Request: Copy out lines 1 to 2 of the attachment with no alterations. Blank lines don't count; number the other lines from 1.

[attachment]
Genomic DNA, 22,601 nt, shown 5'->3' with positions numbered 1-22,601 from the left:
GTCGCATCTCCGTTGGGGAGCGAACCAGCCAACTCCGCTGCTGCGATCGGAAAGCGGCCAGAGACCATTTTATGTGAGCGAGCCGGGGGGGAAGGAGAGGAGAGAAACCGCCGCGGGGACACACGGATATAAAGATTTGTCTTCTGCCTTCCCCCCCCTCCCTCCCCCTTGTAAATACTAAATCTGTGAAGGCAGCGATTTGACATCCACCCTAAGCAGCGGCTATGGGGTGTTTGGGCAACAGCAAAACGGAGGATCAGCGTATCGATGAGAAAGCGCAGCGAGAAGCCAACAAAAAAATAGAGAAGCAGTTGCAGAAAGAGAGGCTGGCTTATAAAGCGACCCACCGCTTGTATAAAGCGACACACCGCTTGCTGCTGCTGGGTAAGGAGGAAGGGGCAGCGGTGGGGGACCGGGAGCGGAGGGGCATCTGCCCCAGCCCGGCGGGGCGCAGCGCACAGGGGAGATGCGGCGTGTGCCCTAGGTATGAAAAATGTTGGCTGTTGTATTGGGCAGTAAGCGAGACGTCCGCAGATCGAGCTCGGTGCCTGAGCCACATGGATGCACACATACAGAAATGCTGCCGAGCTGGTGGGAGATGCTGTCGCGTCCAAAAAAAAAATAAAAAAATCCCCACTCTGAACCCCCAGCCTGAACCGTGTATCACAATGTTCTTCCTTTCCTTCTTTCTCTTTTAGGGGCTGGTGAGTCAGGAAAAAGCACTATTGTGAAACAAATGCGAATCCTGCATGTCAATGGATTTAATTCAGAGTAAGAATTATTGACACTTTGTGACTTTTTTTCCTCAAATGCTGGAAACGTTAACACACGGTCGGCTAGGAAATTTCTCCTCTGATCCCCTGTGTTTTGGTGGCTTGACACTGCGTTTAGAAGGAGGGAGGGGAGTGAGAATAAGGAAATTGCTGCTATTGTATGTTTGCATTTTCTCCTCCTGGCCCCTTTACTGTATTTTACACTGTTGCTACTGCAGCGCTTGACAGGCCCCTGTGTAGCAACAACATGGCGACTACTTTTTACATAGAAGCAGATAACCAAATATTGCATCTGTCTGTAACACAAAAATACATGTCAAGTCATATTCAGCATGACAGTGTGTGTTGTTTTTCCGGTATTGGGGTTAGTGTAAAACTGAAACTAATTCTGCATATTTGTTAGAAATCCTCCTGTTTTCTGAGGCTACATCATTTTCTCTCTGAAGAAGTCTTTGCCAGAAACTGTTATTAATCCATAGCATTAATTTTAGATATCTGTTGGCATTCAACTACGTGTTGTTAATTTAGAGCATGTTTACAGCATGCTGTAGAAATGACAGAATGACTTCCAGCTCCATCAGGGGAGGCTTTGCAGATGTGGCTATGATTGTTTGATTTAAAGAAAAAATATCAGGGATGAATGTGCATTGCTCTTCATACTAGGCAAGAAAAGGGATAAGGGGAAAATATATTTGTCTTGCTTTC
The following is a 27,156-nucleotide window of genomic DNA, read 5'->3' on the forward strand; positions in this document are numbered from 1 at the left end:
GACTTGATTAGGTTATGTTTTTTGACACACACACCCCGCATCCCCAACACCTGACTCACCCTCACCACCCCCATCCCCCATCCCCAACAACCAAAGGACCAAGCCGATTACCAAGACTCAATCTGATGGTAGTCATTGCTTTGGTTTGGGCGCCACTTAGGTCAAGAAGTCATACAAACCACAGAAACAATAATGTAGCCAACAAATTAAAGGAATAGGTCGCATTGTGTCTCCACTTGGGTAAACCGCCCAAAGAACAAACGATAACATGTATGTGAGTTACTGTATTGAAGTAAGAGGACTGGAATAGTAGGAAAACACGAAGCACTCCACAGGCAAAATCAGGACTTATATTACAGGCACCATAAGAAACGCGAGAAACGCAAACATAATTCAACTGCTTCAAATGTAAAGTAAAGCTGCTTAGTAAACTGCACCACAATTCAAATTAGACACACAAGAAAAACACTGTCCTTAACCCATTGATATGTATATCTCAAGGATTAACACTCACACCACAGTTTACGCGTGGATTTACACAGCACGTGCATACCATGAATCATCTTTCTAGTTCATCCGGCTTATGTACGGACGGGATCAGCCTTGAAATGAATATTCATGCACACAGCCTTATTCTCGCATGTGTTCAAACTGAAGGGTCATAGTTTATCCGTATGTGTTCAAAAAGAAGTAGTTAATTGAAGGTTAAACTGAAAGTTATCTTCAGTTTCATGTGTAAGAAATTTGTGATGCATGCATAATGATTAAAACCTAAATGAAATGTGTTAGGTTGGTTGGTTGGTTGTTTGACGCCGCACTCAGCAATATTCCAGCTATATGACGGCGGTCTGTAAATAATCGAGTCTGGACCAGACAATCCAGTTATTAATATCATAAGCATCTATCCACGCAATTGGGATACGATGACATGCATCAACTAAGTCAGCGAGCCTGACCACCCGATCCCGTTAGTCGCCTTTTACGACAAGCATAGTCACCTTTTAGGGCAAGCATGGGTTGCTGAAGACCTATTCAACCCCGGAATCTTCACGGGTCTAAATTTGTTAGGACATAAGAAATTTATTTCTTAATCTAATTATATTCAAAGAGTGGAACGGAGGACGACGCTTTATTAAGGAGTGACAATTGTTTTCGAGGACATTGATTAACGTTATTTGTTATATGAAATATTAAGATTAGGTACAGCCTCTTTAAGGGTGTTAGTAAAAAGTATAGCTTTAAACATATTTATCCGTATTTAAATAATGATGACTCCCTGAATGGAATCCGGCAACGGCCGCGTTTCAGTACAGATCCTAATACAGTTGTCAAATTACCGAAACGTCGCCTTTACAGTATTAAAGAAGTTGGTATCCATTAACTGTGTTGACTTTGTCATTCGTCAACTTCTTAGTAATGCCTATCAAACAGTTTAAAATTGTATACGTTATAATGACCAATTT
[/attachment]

Genomic DNA, 22,601 nt, shown 5'->3' with positions numbered 1-22,601 from the left:
GTCGCATCTCCGTTGGGGAGCGAACCAGCCAACTCCGCTGCTGCGATCGGAAAGCGGCCAGAGACCATTTTATGTGAGCGAGCCGGGGGGGAAGGAGAGGAGAGAAACCGCCGCGGGGACACACGGATATAAAGATTTGTCTTCTGCCTTCCCCCCCCTCCCTCCCCCTTGTAAATACTAAATCTGTGAAGGCAGCGATTTGACATCCACCCTAAGCAGCGGCTATGGGGTGTTTGGGCAACAGCAAAACGGAGGATCAGCGTATCGATGAGAAAGCGCAGCGAGAAGCCAACAAAAAAATAGAGAAGCAGTTGCAGAAAGAGAGGCTGGCTTATAAAGCGACCCACCGCTTGTATAAAGCGACACACCGCTTGCTGCTGCTGGGTAAGGAGGAAGGGGCAGCGGTGGGGGACCGGGAGCGGAGGGGCATCTGCCCCAGCCCGGCGGGGCGCAGCGCACAGGGGAGATGCGGCGTGTGCCCTAGGTATGAAAAATGTTGGCTGTTGTATTGGGCAGTAAGCGAGACGTCCGCAGATCGAGCTCGGTGCCTGAGCCACATGGATGCACACATACAGAAATGCTGCCGAGCTGGTGGGAGATGCTGTCGCGTCCAAAAAAAAAATAAAAAAATCCCCACTCTGAACCCCCAGCCTGAACCGTGTATCACAATGTTCTTCCTTTCCTTCTTTCTCTTTTAGGGGCTGGTGAGTCAGGAAAAAGCACTATTGTGAAACAAATGCGAATCCTGCATGTCAATGGATTTAATTCAGAGTAAGAATTATTGACACTTTGTGACTTTTTTTCCTCAAATGCTGGAAACGTTAACACACGGTCGGCTAGGAAATTTCTCCTCTGATCCCCTGTGTTTTGGTGGCTTGACACTGCGTTTAGAAGGAGGGAGGGGAGTGAGAATAAGGAAATTGCTGCTATTGTATGTTTGCATTTTCTCCTCCTGGCCCCTTTACTGTATTTTACACTGTTGCTACTGCAGCGCTTGACAGGCCCCTGTGTAGCAACAACATGGCGACTACTTTTTACATAGAAGCAGATAACCAAATATTGCATCTGTCTGTAACACAAAAATACATGTCAAGTCATATTCAGCATGACAGTGTGTGTTGTTTTTCCGGTATTGGGGTTAGTGTAAAACTGAAACTAATTCTGCATATTTGTTAGAAATCCTCCTGTTTTCTGAGGCTACATCATTTTCTCTCTGAAGAAGTCTTTGCCAGAAACTGTTATTAATCCATAGCATTAATTTTAGATATCTGTTGGCATTCAACTACGTGTTGTTAATTTAGAGCATGTTTACAGCATGCTGTAGAAATGACAGAATGACTTCCAGCTCCATCAGGGGAGGCTTTGCAGATGTGGCTATGATTGTTTGATTTAAAGAAAAAATATCAGGGATGAATGTGCATTGCTCTTCATACTAGGCAAGAAAAGGGATAAGGGGAAAATATATTTGTCTTGCTTTC